After all, winning in Iowa at the time could set the tone for the rest of the primary season, signalling whether a candidate had popular appeal — or not.
LaValle has had a good perch from which to watch the change. Not only did he hold events for the likes of Barack Obama and Bernie Sanders, his uncle was pivotal in launching the caucus process back in the 1970s.
“My uncle Cliff Larson was the state Democratic chair who started the caucuses,” LaValle tells Al Jazeera.
The 1968 party convention in Chicago – coming just months after the assassinations of Martin Luther King Jr and Robert F Kennedy – saw Hubert Humphrey and Edmund Muskie chosen for the presidential ticket.
But it also saw widespread protests and a harsh crackdown by Chicago police.
After this chaos, the party decided it had to find a better way to select a candidate, and Iowa was chosen to start the revised process.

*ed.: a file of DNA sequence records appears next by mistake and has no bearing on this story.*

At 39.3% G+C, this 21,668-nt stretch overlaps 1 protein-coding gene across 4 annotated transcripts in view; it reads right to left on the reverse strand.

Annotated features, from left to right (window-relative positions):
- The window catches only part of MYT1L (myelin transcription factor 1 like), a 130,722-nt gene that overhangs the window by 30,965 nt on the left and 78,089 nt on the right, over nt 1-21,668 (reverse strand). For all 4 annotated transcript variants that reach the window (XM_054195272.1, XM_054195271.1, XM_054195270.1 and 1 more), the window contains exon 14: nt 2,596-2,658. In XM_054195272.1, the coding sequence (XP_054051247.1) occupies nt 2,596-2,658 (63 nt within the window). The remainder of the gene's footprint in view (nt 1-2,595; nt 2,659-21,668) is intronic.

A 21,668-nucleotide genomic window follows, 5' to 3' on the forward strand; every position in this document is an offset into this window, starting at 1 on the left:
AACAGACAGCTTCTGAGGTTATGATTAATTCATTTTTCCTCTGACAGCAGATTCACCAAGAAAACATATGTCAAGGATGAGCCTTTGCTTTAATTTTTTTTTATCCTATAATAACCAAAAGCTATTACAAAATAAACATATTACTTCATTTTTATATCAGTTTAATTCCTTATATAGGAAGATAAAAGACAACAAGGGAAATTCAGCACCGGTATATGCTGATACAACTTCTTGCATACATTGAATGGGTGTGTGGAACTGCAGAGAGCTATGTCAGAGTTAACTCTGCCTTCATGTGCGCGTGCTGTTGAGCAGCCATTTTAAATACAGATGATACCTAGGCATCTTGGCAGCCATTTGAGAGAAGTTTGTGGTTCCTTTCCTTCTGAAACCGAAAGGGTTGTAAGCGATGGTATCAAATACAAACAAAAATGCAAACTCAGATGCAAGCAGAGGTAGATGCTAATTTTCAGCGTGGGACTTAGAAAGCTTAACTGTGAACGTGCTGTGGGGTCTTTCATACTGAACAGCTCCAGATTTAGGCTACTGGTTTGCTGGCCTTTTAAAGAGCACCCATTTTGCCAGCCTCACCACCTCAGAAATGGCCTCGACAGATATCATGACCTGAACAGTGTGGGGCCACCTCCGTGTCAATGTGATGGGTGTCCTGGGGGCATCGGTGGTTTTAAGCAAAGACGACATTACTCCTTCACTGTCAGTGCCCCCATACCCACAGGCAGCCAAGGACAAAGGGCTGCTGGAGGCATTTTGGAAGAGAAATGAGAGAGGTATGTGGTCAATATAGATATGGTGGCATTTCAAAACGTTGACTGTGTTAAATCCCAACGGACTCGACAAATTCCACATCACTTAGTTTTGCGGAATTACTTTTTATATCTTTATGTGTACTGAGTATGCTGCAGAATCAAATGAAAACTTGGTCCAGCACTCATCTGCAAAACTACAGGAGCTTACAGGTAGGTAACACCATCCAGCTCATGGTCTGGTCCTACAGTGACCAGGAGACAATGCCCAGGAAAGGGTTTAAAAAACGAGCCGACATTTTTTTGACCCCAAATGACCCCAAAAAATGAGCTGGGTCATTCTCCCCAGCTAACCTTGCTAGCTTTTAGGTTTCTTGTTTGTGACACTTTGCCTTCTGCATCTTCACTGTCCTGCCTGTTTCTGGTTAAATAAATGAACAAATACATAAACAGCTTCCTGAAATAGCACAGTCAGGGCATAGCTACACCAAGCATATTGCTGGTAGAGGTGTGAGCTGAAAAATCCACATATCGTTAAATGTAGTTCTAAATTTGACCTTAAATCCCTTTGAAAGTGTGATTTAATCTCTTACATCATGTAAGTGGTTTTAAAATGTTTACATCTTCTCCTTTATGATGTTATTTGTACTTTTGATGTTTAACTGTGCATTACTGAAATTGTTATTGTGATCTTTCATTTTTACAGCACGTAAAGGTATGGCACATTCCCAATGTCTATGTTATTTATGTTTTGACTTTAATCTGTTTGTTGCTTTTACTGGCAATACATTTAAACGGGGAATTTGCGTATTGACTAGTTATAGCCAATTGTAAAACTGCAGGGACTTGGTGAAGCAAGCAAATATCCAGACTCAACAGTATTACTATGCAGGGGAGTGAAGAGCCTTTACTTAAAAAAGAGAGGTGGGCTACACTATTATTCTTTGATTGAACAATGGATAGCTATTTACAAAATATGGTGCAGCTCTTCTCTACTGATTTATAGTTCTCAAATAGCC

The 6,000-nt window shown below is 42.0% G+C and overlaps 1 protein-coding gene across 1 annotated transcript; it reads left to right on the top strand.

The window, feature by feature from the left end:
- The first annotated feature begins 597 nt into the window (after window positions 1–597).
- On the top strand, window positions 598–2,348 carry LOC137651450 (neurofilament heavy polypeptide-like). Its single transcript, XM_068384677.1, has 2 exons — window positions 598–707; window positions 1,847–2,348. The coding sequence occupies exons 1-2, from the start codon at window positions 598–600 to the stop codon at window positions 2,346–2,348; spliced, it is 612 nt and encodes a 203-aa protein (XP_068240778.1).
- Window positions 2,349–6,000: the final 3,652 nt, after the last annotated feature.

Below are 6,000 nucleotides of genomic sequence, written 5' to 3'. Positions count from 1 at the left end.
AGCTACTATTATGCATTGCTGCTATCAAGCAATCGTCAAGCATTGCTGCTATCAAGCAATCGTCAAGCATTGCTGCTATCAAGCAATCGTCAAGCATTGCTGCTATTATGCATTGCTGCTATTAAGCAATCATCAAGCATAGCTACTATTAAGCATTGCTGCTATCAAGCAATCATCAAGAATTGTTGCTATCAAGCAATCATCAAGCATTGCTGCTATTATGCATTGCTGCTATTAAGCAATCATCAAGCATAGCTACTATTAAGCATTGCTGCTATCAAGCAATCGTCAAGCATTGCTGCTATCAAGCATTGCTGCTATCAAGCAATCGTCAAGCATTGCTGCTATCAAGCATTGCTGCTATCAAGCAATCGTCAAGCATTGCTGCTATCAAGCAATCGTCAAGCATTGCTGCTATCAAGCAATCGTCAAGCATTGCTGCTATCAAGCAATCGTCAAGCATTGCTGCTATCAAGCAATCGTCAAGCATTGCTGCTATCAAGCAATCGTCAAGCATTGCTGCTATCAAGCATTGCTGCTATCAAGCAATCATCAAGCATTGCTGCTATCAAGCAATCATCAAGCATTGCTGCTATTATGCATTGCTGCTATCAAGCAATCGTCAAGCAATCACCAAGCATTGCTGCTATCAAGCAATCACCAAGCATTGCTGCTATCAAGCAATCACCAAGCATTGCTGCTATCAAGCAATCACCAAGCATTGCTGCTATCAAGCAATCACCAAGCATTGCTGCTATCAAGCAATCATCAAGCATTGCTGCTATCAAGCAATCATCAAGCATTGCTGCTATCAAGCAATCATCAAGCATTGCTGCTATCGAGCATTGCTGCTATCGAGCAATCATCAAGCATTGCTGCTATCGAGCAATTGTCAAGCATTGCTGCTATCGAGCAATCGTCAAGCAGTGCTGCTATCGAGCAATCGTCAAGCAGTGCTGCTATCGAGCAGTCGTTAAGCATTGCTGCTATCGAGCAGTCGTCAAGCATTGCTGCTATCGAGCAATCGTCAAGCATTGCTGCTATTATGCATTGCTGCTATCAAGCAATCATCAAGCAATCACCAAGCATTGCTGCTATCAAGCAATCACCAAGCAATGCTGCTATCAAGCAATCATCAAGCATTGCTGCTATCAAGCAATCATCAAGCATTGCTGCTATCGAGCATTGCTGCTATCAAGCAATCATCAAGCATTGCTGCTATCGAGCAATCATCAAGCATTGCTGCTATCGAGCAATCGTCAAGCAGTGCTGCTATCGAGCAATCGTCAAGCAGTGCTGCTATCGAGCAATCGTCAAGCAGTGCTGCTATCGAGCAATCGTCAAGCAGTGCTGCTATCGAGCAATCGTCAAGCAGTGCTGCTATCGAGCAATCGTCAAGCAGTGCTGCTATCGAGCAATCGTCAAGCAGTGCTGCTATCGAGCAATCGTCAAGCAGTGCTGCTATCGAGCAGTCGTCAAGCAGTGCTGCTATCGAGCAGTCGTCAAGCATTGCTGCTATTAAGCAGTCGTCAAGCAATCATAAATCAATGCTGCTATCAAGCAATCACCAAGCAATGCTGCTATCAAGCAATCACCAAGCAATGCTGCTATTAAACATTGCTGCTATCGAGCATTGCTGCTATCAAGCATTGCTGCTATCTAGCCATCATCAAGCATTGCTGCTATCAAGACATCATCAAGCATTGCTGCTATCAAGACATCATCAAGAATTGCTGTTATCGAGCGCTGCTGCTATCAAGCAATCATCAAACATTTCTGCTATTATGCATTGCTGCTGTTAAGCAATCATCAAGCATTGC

Soon, the largely agricultural state would become known as a kingmaker, credited in 1976 with helping a dark-horse candidate take the White House: politician and peanut farmer Jimmy Carter.
Other candidates likewise found their prospects bolstered by the Iowa caucuses. George W Bush, for example, won the caucuses and then the presidency in 2000.
And in 2008, Democratic up-and-comer Obama came out ahead of Hillary Clinton in the party vote, a bellwether for who would prevail in the nomination contest overall.
Of course, candidates can lose in Iowa and still secure the nomination — Joe Biden proved that in 2020 — but those exceptions can be counted with a single hand.
The decision by Democrats to opt for South Carolina follows mounting pressure from activists to select a state more demographically representative of the nation and the party’s most loyal supporters, particularly African Americans. Iowa is 90 percent white compared with the national average of 71 percent.